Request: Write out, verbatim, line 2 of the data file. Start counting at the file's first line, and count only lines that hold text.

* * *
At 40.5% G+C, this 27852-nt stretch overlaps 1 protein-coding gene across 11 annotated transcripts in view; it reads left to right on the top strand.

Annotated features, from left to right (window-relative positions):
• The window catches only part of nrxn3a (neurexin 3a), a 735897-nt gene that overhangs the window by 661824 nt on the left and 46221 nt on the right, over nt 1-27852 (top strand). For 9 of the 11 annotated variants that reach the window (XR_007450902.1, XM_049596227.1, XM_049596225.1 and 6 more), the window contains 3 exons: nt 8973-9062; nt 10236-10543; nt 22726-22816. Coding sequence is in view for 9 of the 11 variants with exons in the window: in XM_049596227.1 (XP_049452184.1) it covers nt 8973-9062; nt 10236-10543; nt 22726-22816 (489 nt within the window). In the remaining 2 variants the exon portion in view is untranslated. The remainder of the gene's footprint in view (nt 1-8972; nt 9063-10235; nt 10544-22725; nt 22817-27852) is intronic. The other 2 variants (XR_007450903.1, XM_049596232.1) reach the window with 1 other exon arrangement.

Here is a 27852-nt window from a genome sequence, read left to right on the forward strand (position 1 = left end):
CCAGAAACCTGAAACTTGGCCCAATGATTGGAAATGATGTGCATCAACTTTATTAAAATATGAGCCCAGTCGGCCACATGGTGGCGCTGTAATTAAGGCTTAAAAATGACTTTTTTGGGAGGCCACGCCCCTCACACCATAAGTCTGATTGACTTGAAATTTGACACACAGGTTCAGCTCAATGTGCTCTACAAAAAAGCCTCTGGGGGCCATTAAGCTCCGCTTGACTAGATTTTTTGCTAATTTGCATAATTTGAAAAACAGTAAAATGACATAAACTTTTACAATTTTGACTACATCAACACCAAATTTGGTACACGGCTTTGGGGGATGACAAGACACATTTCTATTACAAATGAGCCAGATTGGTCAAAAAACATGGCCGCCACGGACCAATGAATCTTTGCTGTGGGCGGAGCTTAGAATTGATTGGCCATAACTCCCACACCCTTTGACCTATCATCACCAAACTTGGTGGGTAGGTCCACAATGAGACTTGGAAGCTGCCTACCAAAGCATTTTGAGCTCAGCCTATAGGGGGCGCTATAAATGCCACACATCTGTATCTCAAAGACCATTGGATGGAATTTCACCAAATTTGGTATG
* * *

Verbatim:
Annotated features, from left to right (window-relative positions):